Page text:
The beard has been having quite a moment as a facial flex for men who like to signal their virility. I feel like I’m in the minority who actually enjoy shaving (my face, that is). It’s one of those refinements that separate us from creatures with four legs.

The ritual is a solemn one, and I like to take my time. After choosing the right soundtrack to play on the bathroom speaker, which can be NPR, a podcast, or a Miles Davis album, I prepare the three essentials of a good shave: clean, moist, warm skin; a luxurious, creamy lather; and a sharp blade. With the right tools, what many men regard as a burden becomes a supreme pleasure.

I wash with Dr. Bronner’s Pure Castile Soap, which gives a really good clean without stripping oils from the skin. Then I whip a quarter-size dollop of Proraso Shaving Cream into a rich lather in my palm and apply it evenly to my face with a synthetic silver-tip shaving brush from New York’s finest pharmacy, C. O. Bigelow. (The synthetic brush is super-soft, rinses easily, and harms no animals.)

One of the many reasons to love Proraso’s Shaving Cream, which has been made in Italy since 1948, is that it comes in a metal tube with no plastic waste. And the eucalyptus oil and menthol in the cream provide a refreshing feeling and a crisp scent. For cheap kicks, I like to use a roller key that winds up the tube from the bottom, so none of the product goes to waste.

When it comes to the shave itself, my preferred instrument is a safety razor with a double-edged blade. The timeless, all-metal design was invented in the early 20th century by King Camp Gillette, a utopian socialist who patented a safe and effective shaving system to avoid prohibitive cost and excessive waste. Even today, blades cost less than $10 a year and are environmentally friendly. In a capitalistic stroke of fate, Gillette had a contract to supply American soldiers with razors during W.W. I. When the troops returned home, they were hooked, and the built-in demand ensured Gillette’s dominant market position.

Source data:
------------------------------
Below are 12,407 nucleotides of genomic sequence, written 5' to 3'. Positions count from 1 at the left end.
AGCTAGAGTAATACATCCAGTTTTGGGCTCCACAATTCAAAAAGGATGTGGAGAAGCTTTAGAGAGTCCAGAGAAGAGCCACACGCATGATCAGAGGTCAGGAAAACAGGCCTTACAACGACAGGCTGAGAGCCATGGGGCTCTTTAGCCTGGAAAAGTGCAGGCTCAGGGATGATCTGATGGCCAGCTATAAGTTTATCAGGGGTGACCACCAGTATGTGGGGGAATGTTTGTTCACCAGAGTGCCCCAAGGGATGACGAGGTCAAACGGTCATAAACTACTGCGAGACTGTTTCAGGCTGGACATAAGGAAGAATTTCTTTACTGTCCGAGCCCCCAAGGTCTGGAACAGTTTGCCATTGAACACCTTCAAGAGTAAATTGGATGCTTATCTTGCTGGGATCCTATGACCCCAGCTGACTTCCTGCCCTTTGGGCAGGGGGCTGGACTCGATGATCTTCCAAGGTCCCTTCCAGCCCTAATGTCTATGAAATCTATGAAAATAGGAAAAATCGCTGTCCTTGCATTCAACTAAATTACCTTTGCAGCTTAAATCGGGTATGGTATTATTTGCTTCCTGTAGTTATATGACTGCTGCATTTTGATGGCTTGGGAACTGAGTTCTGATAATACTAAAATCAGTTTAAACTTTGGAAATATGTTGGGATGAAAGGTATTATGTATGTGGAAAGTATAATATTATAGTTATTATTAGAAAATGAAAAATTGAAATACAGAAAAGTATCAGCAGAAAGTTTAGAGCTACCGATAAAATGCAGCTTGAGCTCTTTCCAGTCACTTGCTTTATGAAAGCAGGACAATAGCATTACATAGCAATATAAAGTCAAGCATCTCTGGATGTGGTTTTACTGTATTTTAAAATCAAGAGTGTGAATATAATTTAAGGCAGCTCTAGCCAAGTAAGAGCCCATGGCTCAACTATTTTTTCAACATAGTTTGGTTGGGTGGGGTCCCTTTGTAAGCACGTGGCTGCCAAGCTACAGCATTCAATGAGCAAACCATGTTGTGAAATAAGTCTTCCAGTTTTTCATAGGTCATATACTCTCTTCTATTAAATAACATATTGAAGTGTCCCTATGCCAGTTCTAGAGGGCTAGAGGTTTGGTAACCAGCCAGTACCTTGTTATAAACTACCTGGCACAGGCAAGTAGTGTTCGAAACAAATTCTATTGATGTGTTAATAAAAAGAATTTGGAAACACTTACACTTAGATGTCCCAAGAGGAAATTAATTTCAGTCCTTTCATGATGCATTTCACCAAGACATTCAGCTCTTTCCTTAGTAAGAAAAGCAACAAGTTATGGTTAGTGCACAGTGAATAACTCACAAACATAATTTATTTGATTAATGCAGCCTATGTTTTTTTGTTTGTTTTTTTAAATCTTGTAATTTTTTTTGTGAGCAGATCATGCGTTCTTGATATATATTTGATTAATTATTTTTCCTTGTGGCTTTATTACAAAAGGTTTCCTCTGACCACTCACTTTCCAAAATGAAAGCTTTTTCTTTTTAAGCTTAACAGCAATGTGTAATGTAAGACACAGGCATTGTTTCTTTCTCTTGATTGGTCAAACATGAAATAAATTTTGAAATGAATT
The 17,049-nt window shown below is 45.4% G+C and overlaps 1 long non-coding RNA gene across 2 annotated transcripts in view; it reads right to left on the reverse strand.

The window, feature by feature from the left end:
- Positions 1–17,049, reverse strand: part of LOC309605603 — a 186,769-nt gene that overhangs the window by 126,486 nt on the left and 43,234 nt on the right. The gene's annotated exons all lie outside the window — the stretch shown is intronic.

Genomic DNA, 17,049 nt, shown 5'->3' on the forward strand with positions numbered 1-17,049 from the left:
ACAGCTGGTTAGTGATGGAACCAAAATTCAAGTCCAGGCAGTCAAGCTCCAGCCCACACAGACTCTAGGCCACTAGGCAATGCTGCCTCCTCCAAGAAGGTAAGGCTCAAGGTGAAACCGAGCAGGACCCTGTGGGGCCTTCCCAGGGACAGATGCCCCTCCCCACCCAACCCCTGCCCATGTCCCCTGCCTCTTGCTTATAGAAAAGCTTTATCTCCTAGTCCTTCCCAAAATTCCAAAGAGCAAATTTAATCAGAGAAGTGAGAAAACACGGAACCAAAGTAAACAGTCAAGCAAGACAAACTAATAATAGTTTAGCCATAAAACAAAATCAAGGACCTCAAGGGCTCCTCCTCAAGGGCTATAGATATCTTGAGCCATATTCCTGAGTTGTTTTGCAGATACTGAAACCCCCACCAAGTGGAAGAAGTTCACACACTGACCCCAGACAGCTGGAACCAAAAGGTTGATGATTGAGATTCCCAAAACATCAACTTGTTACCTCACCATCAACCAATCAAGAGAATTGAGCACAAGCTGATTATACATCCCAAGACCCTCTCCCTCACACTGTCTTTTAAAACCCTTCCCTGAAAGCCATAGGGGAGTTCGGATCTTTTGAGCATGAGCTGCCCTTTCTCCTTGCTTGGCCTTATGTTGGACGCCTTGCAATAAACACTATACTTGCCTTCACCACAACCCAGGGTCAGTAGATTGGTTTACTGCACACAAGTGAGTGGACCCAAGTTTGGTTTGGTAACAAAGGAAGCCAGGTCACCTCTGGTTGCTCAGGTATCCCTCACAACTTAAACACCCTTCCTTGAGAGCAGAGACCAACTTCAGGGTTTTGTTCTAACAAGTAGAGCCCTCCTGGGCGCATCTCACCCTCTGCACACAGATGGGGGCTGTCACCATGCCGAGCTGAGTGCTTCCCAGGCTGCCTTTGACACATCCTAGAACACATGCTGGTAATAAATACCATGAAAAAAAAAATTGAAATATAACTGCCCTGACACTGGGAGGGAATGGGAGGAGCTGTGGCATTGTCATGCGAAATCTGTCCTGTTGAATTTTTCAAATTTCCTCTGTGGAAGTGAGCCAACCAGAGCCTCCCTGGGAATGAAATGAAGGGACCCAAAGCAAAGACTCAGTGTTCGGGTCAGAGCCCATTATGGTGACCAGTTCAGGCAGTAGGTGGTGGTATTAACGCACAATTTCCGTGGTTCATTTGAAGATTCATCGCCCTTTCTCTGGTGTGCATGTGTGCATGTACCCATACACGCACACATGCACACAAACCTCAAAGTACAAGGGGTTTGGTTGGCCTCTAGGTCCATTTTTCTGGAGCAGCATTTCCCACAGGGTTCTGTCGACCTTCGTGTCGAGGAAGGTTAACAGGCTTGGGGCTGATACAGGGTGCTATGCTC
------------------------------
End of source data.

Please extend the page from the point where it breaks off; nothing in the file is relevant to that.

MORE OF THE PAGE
The shave takes some getting used to if you’re coming from a multi-blade cartridge system. But once you get the swing of it, there’s no going back.


Like a clean shave, the necktie is an endangered component of the male presentation. As recently as 10 years ago, men on the streets of New York or in shows and movies about real stylish players wore ties with their crisp shirts and suits. Not anymore. The tailored jacket has been replaced with the shapeless, flaccid zip-up vest in sex-repellent fleece or quilted nylon, and the necktie has gone into the witness-protection program. Good-bye, Beau Brummell. Hello, Bro Bummer.

One of the most unfortunate looks to emerge in this era is the suit-with-dress-shirt-but-no-tie look. In the last season of Succession, I observed a near total absence of ties on Kendall and Roman, even at their brother Connor’s ill-fated wedding. The costume designer wasn’t making a statement, but casting a reflection on the sorry state of men’s dress. Even newscasters have been ditching the tie. But instead of looking like part of a younger, cooler generation who shun old-timey neckties, a guy in a suit without a tie looks unfinished, incomplete, or worse: like an old president trying to look casual and relaxed at Camp David on the weekend. And that’s an American tragedy.